OPERA REVIEW : Humperdinck ‘Hansel’ at the Met

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Times Music Critic

To one generation of red-blooded aficionados, Engelbert Humperdinck is some sort of pop celeb with a weirdly usurped name. To unrepentant elderly believers, however, there can be only one Humperdinck: the inspired Wagner acolyte who in 1893 wrote “Hansel and Gretel,” the opera.

It is a wonderful opera and, in many ways, a strange opera. On one hand, it is a simple fairy tale for the kiddy crowd involving a couple of hungry but quaint and mellifluous urchins, a comic-nasty witch, 14 greeting-card angels and the inevitable triumph of innocence over evil. On the other hand, it is a big, broad and spacious music drama for adults, replete with sophisticated motivic references, heroic affect, pious Bayreuth manners and a full “Meistersinger” orchestra.

Saturday night, the Metropolitan Opera tried for the 168th time to bridge the gap between charming naivete and swollen rhetoric. The results were a bit uneven, as usual, but the family crowd seemed happy.


This was, incidentally, a happy family crowd that failed to fill every seat in the 4,000-seat house. Since the top ticket cost $98, that cannot be too surprising.

The current production of “Hansel” may have seen better days, but it remains eminently, chronically picturesque. It dates back to 1967, a time when directors were just beginning to explore the joys of toying with the newfangled stage machinery at Lincoln Center.

The angels fly like Peter Pan. So does the witch. Magical transformations take place before our wondering eyes. Rosina Dainty-mouth’s candy castle somehow arises in the mist from the bowels of the New York subway system.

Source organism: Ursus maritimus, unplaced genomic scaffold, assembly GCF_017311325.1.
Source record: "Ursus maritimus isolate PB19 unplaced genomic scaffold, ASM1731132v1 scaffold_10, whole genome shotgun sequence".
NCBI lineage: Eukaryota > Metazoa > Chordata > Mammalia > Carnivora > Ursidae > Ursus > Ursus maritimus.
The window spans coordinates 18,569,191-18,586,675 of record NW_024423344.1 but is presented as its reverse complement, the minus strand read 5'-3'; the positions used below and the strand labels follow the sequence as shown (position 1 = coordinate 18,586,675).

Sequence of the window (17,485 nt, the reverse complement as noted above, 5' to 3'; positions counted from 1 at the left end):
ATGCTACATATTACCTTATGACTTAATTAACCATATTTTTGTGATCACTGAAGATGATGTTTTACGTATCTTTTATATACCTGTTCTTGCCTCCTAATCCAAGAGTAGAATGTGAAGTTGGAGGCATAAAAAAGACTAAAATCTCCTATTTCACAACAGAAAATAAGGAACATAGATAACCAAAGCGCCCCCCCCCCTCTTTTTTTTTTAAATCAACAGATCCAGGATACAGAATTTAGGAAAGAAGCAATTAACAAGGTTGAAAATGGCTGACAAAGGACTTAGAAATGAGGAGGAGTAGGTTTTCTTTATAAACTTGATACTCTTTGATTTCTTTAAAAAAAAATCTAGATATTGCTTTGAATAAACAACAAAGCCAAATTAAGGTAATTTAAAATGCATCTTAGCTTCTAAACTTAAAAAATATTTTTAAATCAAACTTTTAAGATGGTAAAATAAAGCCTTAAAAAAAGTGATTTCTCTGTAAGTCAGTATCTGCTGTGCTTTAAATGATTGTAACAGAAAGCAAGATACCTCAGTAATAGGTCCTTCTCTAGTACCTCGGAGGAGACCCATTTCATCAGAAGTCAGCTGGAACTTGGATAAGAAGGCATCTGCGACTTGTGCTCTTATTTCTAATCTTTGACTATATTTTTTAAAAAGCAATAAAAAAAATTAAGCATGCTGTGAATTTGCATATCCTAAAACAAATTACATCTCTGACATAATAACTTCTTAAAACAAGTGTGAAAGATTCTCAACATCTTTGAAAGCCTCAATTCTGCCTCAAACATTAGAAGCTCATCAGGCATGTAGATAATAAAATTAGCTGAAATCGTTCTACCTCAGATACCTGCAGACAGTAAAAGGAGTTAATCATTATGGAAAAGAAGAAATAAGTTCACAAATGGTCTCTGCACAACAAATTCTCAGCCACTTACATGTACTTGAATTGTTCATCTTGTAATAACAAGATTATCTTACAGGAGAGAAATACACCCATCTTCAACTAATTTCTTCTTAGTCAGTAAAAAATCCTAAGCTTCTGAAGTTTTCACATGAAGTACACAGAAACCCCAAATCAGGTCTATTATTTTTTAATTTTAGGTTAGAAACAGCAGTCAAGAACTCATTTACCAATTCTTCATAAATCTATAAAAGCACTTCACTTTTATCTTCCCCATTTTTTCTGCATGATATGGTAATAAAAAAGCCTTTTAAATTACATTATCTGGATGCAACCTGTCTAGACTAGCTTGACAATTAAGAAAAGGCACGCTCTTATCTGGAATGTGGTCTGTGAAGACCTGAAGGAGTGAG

Nathaniel Merrill, the stage director, and Robert O’Hearn, the designer, embellished the drama with a hoard of diminutive extras impersonating extraneous flora and fauna. The oh-so-adorable little critters look like rejects from some provincial production of “The Cunning Little Vixen.” Most observers, however, find them cute, cute, cute.

In general, Merrill and O’Hearn have paid Humperdinck the compliment of playing the opera straight. They make no apologies for the goo. They go about their cloying business with unswerving seriousness of purpose. It must be the only way.

Christof Perick, the current conductor, wisely stresses lyricism rather than bombast in the pit. Unfortunately, the vaunted Met orchestra played rather scrappily for him on this occasion.


The cast was dominated, for once, by the witch. Although Gustav Mahler cast the formidable Ernestine Schumann-Heink in the role for the Hamburg premiere, the role is usually assigned these days to croaking comprimarios--sometimes even to a croaking comprimario in drag. Janis Martin, who has sung Brunnhilde in Munich and Elektra in San Francisco, whooped and swooped through the challenge with full-throated Wagnerian splendor. What’s more, she enacted the nasty charades with gleeful good humor, tinged with a hint of operatic self-mockery. She was lovely.

The protagonists seemed a bit timid in context. Frederica von Stade was gangly, gawky and tastefully restrained as a bel-canto Hansel. Judith Blegen played Gretel as a wide-eyed wind-up doll and, when audible, chirped deftly.

The parents proved less than ideally matched. Timothy Noble exuded baritonal bravado as the father, and articulated Norman Kelley’s clever English translation with enough point to make any thoughts of supertitles irrelevant. Marita Napier exuded sympathy as the mother, but mangled the text in a manner that makes one long for those infernal supertitles.

The soprano spirits were nicely delineated. Margaret Jane Wray introduced a jolly, bearded Sandman equipped with a bona fide Aida voice. Sweet Betsy Norden glided wispily through the measures of the Dew Fairy while dutifully bathing the stage in glitter dust.

It was a pretty good night for luxurious, old-fashioned, unabashed kitsch.